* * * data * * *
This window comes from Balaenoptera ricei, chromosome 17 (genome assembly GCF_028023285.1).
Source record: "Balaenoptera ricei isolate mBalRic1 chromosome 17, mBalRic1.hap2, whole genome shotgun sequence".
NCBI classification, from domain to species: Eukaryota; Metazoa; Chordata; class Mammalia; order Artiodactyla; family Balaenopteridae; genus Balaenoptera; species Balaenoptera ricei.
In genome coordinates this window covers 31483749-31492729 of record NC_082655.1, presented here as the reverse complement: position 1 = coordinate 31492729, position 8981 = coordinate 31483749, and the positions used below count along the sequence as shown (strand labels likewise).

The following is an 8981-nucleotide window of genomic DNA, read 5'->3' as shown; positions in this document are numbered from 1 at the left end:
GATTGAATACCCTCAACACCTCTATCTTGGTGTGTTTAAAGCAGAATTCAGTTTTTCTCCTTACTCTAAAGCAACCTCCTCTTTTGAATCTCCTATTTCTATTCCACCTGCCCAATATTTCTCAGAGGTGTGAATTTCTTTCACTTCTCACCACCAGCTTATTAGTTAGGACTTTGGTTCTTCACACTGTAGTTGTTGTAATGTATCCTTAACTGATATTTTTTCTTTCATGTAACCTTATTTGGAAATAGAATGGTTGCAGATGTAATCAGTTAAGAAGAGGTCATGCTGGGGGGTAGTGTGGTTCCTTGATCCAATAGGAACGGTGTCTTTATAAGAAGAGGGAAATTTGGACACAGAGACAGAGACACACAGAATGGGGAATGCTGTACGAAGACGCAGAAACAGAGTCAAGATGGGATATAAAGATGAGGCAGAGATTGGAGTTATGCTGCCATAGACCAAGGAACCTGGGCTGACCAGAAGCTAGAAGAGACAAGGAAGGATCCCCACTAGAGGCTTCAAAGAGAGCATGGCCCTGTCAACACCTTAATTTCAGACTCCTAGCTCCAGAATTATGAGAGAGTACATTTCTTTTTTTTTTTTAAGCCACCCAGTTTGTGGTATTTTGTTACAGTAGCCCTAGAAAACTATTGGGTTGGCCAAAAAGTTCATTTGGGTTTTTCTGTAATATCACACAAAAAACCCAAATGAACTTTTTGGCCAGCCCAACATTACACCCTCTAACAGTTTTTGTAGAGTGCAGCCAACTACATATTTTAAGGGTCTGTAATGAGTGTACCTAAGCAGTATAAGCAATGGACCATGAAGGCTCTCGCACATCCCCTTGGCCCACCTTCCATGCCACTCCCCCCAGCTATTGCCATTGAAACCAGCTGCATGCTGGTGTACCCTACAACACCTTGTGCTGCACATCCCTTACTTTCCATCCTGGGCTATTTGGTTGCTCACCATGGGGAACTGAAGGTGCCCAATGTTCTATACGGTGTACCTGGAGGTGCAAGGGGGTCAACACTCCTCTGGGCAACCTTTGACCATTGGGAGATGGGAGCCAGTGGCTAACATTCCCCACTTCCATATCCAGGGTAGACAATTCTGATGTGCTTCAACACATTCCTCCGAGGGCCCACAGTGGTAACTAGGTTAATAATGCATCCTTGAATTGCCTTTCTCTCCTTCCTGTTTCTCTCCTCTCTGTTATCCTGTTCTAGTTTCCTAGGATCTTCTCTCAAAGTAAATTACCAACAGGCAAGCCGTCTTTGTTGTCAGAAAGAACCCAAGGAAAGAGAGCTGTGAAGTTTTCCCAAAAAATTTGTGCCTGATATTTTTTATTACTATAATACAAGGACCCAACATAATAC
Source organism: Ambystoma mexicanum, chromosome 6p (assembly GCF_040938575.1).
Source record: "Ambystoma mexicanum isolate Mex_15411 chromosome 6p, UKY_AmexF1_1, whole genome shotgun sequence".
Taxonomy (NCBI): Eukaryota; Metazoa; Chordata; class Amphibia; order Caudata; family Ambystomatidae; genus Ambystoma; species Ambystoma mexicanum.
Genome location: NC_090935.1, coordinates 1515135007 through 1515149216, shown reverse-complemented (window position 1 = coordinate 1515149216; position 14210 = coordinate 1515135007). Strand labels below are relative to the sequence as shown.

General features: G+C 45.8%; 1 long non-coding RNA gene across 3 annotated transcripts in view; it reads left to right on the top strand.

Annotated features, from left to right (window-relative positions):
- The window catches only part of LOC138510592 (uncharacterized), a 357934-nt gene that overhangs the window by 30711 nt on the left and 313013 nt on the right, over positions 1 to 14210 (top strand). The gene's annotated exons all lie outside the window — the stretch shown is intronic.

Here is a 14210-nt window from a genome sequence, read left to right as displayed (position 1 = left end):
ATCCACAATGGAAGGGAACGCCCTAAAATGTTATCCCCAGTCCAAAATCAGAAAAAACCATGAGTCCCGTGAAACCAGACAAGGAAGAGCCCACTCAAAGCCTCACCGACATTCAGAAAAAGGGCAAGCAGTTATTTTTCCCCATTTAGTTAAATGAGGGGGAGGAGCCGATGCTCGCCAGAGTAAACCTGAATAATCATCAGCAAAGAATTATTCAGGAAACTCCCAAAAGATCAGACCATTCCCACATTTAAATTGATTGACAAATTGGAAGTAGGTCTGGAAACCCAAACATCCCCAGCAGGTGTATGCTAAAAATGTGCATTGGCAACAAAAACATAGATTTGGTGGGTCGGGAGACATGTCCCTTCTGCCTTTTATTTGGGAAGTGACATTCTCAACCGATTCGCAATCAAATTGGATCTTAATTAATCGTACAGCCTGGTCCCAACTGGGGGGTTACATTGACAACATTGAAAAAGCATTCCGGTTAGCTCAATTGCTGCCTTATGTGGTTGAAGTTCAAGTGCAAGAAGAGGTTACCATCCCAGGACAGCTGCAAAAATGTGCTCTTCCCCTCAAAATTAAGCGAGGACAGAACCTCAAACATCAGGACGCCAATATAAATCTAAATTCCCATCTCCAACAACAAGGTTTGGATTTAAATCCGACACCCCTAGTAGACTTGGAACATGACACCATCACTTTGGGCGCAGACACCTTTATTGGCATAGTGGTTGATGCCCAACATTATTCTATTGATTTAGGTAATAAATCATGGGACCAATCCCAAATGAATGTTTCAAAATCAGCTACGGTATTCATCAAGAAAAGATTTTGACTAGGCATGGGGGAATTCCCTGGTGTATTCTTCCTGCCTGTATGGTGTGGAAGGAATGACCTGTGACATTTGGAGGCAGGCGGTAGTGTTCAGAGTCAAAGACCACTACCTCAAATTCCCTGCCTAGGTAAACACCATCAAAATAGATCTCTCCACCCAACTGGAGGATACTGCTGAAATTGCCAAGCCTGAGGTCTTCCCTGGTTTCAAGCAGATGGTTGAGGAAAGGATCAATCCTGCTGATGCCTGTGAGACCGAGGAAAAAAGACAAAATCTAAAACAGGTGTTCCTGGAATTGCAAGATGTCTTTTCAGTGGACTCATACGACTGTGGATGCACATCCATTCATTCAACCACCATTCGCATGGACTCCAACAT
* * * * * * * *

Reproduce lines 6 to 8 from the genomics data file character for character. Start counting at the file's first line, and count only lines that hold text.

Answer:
GATTGAATACCCTCAACACCTCTATCTTGGTGTGTTTAAAGCAGAATTCAGTTTTTCTCCTTACTCTAAAGCAACCTCCTCTTTTGAATCTCCTATTTCTATTCCACCTGCCCAATATTTCTCAGAGGTGTGAATTTCTTTCACTTCTCACCACCAGCTTATTAGTTAGGACTTTGGTTCTTCACACTGTAGTTGTTGTAATGTATCCTTAACTGATATTTTTTCTTTCATGTAACCTTATTTGGAAATAGAATGGTTGCAGATGTAATCAGTTAAGAAGAGGTCATGCTGGGGGGTAGTGTGGTTCCTTGATCCAATAGGAACGGTGTCTTTATAAGAAGAGGGAAATTTGGACACAGAGACAGAGACACACAGAATGGGGAATGCTGTACGAAGACGCAGAAACAGAGTCAAGATGGGATATAAAGATGAGGCAGAGATTGGAGTTATGCTGCCATAGACCAAGGAACCTGGGCTGACCAGAAGCTAGAAGAGACAAGGAAGGATCCCCACTAGAGGCTTCAAAGAGAGCATGGCCCTGTCAACACCTTAATTTCAGACTCCTAGCTCCAGAATTATGAGAGAGTACATTTCTTTTTTTTTTTTAAGCCACCCAGTTTGTGGTATTTTGTTACAGTAGCCCTAGAAAACTATTGGGTTGGCCAAAAAGTTCATTTGGGTTTTTCTGTAATATCACACAAAAAACCCAAATGAACTTTTTGGCCAGCCCAACATTACACCCTCTAACAGTTTTTGTAGAGTGCAGCCAACTACATATTTTAAGGGTCTGTAATGAGTGTACCTAAGCAGTATAAGCAATGGACCATGAAGGCTCTCGCACATCCCCTTGGCCCACCTTCCATGCCACTCCCCCCAGCTATTGCCATTGAAACCAGCTGCATGCTGGTGTACCCTACAACACCTTGTGCTGCACATCCCTTACTTTCCATCCTGGGCTATTTGGTTGCTCACCATGGGGAACTGAAGGTGCCCAATGTTCTATACGGTGTACCTGGAGGTGCAAGGGGGTCAACACTCCTCTGGGCAACCTTTGACCATTGGGAGATGGGAGCCAGTGGCTAACATTCCCCACTTCCATATCCAGGGTAGACAATTCTGATGTGCTTCAACACATTCCTCCGAGGGCCCACAGTGGTAACTAGGTTAATAATGCATCCTTGAATTGCCTTTCTCTCCTTCCTGTTTCTCTCCTCTCTGTTATCCTGTTCTAGTTTCCTAGGATCTTCTCTCAAAGTAAATTACCAACAGGCAAGCCGTCTTTGTTGTCAGAAAGAACCCAAGGAAAGAGAGCTGTGAAGTTTTCCCAAAAAATTTGTGCCTGATATTTTTTATTACTATAATACAAGGACCCAACATAATAC
Source organism: Ambystoma mexicanum, chromosome 6p (assembly GCF_040938575.1).
Source record: "Ambystoma mexicanum isolate Mex_15411 chromosome 6p, UKY_AmexF1_1, whole genome shotgun sequence".